Like Scott of the Antarctic, I laboured towards a destination, unaware that someone has blazed a trail to this morning’s subject already. The track is well trodden.
Yet, such a curiosity. The epitome of mystery, it is. A thing of breathtaking beauty in its own right.
So despite the fact that a world-famous novelist happened upon it in research for his novel and tantalised millions by including a tiny code indicating its whereabouts, I am starting its story from two other places.
Which of the two to choose? I shall start with a Polish nobleman, I think.
His life, until he was nearly half a century old, was not unremarkable. Yet nothing happened to mark him out as a name that will now, surely, be known by millions.
Born in a Lithuanian town, Telshiai, then part of the Russian empire, in 1865, he went to the local gymnasium and the to university at Warsaw and St Petersburg an became a pharmacist. But he fell in with early Polish revolutionaries and fell foul of the Tsarist regime by trying to spring two comrades under death sentence from the Warsaw Citadel.
He was arrested and sent, like all naughty Russians, to Siberia.
But you can escape from Siberia, because the polish pharmacist did just that, and made it all the way to London where he married Ethel, the daughter of a very famous mathematician, George Boole, and co-founded the Society of Friends for a Free Russia.
But it was for none of these things that his name will live forever.
No: his co-founder and friend was killed in a rail accident and all his revolutionary zeal evaporated, and three years later, in 1897, he opened a bookshop in London.
And he found that pharmaceuticals and revolution aside, he was rather good at this bookish business.
Another shop was opened in New York later. But it was not until he was 47 years old that the golden moment of his life arrived.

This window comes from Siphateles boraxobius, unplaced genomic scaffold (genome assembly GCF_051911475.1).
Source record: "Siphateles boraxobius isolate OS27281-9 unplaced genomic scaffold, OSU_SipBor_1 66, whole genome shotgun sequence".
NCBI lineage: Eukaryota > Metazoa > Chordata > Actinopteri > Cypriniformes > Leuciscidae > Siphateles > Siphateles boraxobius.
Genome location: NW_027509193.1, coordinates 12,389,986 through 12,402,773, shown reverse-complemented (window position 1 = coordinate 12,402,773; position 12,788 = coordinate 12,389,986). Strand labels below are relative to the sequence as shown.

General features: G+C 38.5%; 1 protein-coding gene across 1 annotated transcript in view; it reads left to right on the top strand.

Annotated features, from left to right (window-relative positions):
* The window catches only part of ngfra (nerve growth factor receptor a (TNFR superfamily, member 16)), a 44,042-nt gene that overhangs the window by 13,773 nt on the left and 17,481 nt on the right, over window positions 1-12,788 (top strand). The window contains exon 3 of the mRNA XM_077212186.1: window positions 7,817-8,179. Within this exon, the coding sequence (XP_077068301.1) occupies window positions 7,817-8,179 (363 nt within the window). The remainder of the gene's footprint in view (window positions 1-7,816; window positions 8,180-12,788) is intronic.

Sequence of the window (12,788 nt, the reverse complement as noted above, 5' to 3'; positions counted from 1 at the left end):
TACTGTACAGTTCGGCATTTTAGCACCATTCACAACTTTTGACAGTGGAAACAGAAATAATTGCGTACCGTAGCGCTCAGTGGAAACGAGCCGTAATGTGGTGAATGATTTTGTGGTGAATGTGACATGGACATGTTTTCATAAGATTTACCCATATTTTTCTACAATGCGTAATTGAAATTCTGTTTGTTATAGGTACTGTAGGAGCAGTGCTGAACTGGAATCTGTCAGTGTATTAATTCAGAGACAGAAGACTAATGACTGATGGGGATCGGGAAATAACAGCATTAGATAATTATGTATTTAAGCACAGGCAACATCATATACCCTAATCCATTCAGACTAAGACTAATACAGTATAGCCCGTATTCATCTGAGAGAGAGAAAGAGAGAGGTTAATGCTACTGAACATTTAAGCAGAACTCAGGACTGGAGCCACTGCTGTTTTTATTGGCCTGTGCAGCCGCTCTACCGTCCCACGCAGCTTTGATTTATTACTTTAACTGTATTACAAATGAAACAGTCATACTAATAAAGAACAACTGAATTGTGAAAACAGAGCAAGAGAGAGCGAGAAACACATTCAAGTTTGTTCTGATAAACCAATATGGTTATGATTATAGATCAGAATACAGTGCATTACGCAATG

And this is where his life story meets another, much older historical vein.
Some time between 1576 and 1612, a Holy Roman Emperor paid a princely 600 ducats for an old manuscript. Emperor Rudolph II thought it was by a man called Roger Bacon; an English philosopher and Franciscan monk. And it passed down from owner to owner until it ended up in a Jesuit college in Frascati.
In a discreet sale of books to raise funds, our Polish bookseller hovered until a group of manuscripts became available. And he snapped them up.
And one of them is so extraordinary, it still bears his name today.
His name was Wilfrid Michael Voynich. And the book is called The Voynich Manuscript.
And it is extraordinary. It would be extraordinary if it were written yesterday, and not carbon dated to the end of the 15th century or the 16th century. Because besides being breathtakingly beautiful and endlessly inventive, it is written in a code no-one can understand, and accompanied by strange drawings, the motives of which we can hardly imagine.
Its contents? 113 detailed drawings of plants which, to all intents and purposes, do not exist. Astronomical and astrological diagrams incorporating charts with radiating circles, suns and moons; strange drawings of women interacting with pipes or in barrels of water. (I know, I know). Nine ‘cosmological medallions’; pharmaceutical drawings of herbs useful in medicine; and pages of continuous text.
You can look at the folio here.
And naturally, what with it having come out of a Jesuit library and all, Mr Dan Brown has discovered it and incorporated it in his latest novel, Inferno, I believe, though it’s only just out and I have not read it to check.
Before you read him, read this. Take a look. It is strange in the most creative ways, a gorgeous ancient puzzle written, we don’t know why. Before you let some novelist impose his interpretation, enjoy it first for itself. A lovely conundrum bequeathed us by history.
For all we know, it was written by aliens.